From Encyclopedia of Sex and Sexuality
Conception begins when a woman’s egg and a man’s sperm meet within her body to form the first cells of a new being like its parents. If successful, the meeting of egg and sperm in one of the woman’s fallopian tubes results in fertilization of the egg and growth of the first cell clusters of the new being’s embryo. The fertilized egg then moves through the fallopian tube and implants itself in the woman’s uterus (womb). When this process is complete, conception is said to have taken place.
The woman’s egg is present in the fallopian tube and is fertile for approximately three days after she has ovulated (released the egg from an ovary), usually at about the midpoint of her monthly cycle. The man’s sperm, which can remain alive and mobile for up to seven days, is present in the tube because the couple have experienced intercourse during that time. (Although desired, conception often fails to occur for a variety of reasons. However, it can be aided by modern medical techniques, among them artificial insemination and in vitro fertilization, in which important steps of the process occur outside the woman’s body.)
When the egg is ovulated (released from a follicle or fluid-filled sac in the ovary), it is surrounded by many cells produced by the ovarian follicle. Within those cells and immediately surrounding the egg is a tough membrane, termed the zona pellucida, which represents the major barrier to penetration by the sperm. Fimbria (fringes) at the end of the fallopian tube aid in the transfer of the egg from the surface of the ovary and transportation of the egg to the upper region of the fallopian tube. Simultaneously, sperm have been transported from the vagina to the same region of the fallopian tube.
With normal sexual intercourse, millions of sperm are deposited in the upper vagina. Typically, only a few hundred actually reach the site of normal fertilization. Using a combination of swimming motions and release of chemicals, some sperm are able to penetrate the cells surrounding the egg, but usually only a single sperm is able to penetrate the zona pellucida and actually fertilize it. The fertilization process involves fusion of the sperm with the egg itself.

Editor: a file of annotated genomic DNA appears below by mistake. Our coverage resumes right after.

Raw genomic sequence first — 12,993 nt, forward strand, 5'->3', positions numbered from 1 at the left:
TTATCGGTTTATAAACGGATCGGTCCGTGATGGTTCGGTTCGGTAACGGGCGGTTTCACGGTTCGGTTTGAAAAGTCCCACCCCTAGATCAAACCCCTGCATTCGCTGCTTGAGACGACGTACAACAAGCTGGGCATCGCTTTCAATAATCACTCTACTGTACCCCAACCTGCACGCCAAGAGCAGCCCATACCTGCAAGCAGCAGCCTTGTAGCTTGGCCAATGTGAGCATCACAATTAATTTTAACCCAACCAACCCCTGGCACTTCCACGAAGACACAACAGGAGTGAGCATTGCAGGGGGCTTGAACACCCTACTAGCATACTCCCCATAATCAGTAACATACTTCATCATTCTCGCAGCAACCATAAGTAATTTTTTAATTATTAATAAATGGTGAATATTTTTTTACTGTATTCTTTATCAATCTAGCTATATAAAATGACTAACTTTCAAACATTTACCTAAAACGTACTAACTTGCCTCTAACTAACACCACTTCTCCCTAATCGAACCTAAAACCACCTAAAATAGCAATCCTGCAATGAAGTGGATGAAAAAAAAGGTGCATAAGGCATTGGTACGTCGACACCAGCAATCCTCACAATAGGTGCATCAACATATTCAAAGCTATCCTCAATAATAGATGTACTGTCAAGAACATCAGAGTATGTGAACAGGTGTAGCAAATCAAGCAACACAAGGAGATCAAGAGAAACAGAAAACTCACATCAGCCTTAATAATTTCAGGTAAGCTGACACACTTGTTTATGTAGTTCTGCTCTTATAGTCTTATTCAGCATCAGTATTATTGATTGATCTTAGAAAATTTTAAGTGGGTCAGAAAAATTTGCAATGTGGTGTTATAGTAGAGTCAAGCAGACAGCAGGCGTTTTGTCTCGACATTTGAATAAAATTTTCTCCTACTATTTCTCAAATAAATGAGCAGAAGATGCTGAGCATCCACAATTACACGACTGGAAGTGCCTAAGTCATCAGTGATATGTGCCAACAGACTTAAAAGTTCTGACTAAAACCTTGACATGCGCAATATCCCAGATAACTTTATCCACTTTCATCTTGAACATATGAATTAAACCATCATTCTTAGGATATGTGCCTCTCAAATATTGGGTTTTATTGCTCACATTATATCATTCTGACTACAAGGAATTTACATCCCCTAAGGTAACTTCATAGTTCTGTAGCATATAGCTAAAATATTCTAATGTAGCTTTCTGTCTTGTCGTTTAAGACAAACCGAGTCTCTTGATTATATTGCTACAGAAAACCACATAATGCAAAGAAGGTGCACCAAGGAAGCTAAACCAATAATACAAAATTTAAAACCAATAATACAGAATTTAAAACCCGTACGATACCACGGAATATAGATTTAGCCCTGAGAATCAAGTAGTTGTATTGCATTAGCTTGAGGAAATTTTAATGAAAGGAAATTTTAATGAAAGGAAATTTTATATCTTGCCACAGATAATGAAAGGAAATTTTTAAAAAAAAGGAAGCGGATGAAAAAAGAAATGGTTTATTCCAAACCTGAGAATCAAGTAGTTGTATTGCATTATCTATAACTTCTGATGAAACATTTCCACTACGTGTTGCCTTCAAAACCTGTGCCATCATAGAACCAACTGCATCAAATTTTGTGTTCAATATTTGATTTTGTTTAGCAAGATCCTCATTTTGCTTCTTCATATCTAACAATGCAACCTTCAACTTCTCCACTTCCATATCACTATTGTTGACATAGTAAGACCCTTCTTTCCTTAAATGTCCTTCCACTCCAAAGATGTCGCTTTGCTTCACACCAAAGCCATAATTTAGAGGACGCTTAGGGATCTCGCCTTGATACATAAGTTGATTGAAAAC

Within the first twenty-four hours after fertilization, the genetic material—chromosomes—carried by the sperm merge with the chromosomes carried by the egg and, approximately thirty hours after fertilization, the fertilized egg divides for the first time. It is now called an embryo. Subsequent cell divisions occur at about twelve hour intervals. Under normal circumstances, fertilization occurs in the outer half of the fallopian tube and the embryo spends about three days floating free in this portion of the fallopian tube. The embryo, now consisting of approximately twelve to sixteen cells, is then rapidly transported into the uterine cavity. It is nourished by uterine secretions and undergoes additional development. Approximately six days after ovulation and fertilization, it “hatches” (emerges from the zona pellucida), expands dramatically, and finally burrows into the endometrium—the wall of the uterus. The new embryo produces a hormone (hCG) which, when released into the mother’s bloodstream, signals that she is pregnant and causes the corpus luteum in the ovary to continue producing the estrogen and progesterone hormones necessary for maintenance of the pregnancy.
The actual process of conception has to be accurately timed. The egg has a very limited life-span in which it can be fertilized (estimated to be no greater than three days). Sperm, on the other hand, are able to maintain their fertilization ability for a much longer period of time. Actually, sperm are probably able to maintain their motility (ability to swim) as well as fertilizing ability in normal cervical mucus for several days. Thus, even though a couple does not have sexual intercourse exactly at the time of ovulation, pregnancy may occur if the woman has had intercourse any time in the several days before ovulation.